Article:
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Friday, May 24, 2024

Anglo’s Hiring Freeze Post $43B Bid Rejection, Exclusive Document


On Thursday, Anglo American (AAL.L) announced a global hiring freeze as part of its strategy to streamline operations, create value, and resist a $43 billion takeover attempt by Australia’s BHP Group (BHP.AX).

The company revealed its plans on Tuesday to reorient its focus towards the energy transition metal copper while divesting its less lucrative coal, nickel, diamond, and platinum businesses. This strategic move is aimed at defending against the takeover bid by the world’s largest mining company.

“Having set out the results of our strategy review and the changes we will be making to our portfolio, this is an appropriate measure,” an Anglo American spokesman told Reuters.

“Clearly there will be exceptions for critical roles.”

Reuters had earlier reported the hiring freeze based on an internal memo from Anglo, reviewed by Reuters.

The London-listed miner has rejected BHP twice, saying its proposals continue to significantly undervalue the company.

“Following yesterday’s announcement of our plans to unlock significant value through a simplification of our portfolio … it is appropriate that we put in place a freeze on the recruitment of all non site-based permanent employees and contractors across all Businesses and Group Functions,” People and Organisation Director Monique Carter said in the memo.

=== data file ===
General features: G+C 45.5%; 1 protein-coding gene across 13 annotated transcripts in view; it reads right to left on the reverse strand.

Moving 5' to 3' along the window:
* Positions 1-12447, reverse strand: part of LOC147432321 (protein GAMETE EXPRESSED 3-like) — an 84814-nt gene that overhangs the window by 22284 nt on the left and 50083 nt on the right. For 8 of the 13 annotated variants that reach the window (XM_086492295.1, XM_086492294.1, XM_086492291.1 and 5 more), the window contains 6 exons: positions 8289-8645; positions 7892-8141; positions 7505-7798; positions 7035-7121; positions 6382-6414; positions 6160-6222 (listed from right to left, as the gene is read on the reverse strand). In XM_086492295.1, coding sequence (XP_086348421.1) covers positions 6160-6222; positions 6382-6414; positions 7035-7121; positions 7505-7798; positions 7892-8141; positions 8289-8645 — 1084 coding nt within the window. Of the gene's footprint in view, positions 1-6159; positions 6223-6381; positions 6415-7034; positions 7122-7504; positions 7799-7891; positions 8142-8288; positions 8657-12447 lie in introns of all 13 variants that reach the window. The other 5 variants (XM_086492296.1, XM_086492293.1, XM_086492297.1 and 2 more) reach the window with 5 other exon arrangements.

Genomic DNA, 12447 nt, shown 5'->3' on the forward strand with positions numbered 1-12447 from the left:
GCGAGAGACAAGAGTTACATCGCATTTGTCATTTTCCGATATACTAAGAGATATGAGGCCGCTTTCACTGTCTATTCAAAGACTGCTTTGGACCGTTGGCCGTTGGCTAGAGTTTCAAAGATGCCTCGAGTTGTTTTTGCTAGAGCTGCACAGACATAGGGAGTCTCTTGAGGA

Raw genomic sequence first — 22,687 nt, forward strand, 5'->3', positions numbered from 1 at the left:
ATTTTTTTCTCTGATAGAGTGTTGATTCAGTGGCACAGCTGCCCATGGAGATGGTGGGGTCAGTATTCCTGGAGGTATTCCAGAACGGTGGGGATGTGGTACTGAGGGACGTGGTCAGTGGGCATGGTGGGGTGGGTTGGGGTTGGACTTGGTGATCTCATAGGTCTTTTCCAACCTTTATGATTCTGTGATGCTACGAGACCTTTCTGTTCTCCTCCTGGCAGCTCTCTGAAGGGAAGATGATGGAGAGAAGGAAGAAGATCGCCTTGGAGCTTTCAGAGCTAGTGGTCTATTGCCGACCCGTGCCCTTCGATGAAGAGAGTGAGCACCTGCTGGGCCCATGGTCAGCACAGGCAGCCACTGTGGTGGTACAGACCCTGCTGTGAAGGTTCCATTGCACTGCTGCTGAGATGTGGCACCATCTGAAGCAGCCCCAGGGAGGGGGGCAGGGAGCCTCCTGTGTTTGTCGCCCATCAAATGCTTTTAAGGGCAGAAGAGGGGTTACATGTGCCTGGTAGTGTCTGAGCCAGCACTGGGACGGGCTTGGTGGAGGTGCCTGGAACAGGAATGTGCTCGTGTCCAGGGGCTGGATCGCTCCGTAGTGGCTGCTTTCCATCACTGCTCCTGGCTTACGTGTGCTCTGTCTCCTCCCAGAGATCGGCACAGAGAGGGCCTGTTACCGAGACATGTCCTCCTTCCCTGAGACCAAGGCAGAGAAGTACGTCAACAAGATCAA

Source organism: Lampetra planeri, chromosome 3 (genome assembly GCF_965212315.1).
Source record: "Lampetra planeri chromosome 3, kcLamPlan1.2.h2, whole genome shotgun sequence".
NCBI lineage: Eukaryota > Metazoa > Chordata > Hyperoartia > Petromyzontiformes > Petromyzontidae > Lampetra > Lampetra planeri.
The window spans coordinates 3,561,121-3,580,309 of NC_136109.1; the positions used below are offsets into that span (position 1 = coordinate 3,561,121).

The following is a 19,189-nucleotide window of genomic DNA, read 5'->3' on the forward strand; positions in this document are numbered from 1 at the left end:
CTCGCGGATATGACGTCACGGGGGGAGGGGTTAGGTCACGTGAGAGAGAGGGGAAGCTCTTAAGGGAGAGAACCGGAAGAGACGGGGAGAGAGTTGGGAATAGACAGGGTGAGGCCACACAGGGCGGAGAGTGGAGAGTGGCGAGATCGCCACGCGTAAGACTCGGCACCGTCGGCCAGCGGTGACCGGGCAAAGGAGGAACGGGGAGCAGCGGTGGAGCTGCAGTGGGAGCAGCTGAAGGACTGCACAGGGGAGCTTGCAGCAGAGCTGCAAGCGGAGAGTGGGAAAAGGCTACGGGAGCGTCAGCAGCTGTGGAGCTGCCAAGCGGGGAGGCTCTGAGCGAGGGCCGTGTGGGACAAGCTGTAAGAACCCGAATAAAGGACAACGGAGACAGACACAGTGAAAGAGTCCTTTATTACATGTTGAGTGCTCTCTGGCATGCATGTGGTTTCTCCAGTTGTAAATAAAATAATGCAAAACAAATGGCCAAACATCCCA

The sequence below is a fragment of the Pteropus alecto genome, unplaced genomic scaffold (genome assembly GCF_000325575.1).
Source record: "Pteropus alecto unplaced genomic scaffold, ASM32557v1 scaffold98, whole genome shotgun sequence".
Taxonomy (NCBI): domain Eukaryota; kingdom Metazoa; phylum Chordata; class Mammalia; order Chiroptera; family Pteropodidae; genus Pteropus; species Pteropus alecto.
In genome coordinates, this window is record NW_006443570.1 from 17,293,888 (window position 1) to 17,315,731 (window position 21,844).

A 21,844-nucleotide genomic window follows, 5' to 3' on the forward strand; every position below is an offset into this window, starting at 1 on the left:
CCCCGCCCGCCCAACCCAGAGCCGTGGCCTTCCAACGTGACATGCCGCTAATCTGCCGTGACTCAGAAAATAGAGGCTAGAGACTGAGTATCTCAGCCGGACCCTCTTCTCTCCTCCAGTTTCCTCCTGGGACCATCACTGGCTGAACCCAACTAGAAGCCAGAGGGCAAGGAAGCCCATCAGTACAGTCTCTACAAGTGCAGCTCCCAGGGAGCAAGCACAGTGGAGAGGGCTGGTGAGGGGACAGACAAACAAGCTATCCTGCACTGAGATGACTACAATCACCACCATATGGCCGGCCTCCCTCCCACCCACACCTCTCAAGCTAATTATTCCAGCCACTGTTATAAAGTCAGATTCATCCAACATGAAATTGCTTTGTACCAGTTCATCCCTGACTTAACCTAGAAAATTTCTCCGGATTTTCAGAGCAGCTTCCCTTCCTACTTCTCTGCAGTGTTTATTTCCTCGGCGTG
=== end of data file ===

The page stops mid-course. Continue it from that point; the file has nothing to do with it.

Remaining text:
Site-based employees are workers who are based at mines.

“In instances where formal written offers have been made to a candidate, we will honour those commitments however no new offers should be made,” Carter said, adding the freeze also applied to consultants beyond those already contracted.

Anglo employs around 60,000 staff globally of which slightly more than half are based in South Africa, showed its most recent annual report.

BHP’s options to take over Anglo are narrowing as it approaches a May 22 deadline to lodge a binding offer.

“There is certainly pressure on Anglo’s management to prove themselves,” said analyst Kaan Peker at RBC, adding that management will want to be keeping a strict lid on costs as the process unfolds.

Anglo’s plan to spin out its Australian metallurgical coal business could ultimately attract Rio Tinto (RIO.L), which exited its coal business in 2018, to the pared-back company.

“Management buys themselves six to nine months or a year, then arguably you might have three interested parties at the table,” Peker said.

In its proposed takeover, business divisions that BHP expects will yield cost savings through minimising duplication include Queensland metallurgical coal, where both miners operate, and the companies’ Latin American copper businesses.

Australia’s mining and energy union said on Wednesday it would seek urgent meetings with Anglo to discuss workers’ job security.

Anglo shares closed up 0.2% at 26.48 pounds on Wednesday, below BHP’s latest offer of about 27.53 pounds per share.

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